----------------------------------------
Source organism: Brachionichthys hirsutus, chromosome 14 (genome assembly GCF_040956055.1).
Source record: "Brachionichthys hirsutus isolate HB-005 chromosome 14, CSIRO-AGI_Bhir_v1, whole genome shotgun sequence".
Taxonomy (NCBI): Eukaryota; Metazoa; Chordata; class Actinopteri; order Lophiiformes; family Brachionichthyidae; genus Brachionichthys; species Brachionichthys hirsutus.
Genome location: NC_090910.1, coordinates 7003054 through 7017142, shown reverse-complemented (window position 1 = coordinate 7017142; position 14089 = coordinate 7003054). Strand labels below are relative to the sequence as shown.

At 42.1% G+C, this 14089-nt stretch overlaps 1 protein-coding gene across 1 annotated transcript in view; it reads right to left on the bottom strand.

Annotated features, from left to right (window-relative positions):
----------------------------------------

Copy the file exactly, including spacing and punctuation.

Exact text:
Source organism: Brachionichthys hirsutus, chromosome 14 (genome assembly GCF_040956055.1).
Source record: "Brachionichthys hirsutus isolate HB-005 chromosome 14, CSIRO-AGI_Bhir_v1, whole genome shotgun sequence".
Taxonomy (NCBI): Eukaryota; Metazoa; Chordata; class Actinopteri; order Lophiiformes; family Brachionichthyidae; genus Brachionichthys; species Brachionichthys hirsutus.
Genome location: NC_090910.1, coordinates 7003054 through 7017142, shown reverse-complemented (window position 1 = coordinate 7017142; position 14089 = coordinate 7003054). Strand labels below are relative to the sequence as shown.

At 42.1% G+C, this 14089-nt stretch overlaps 1 protein-coding gene across 1 annotated transcript in view; it reads right to left on the bottom strand.

Annotated features, from left to right (window-relative positions):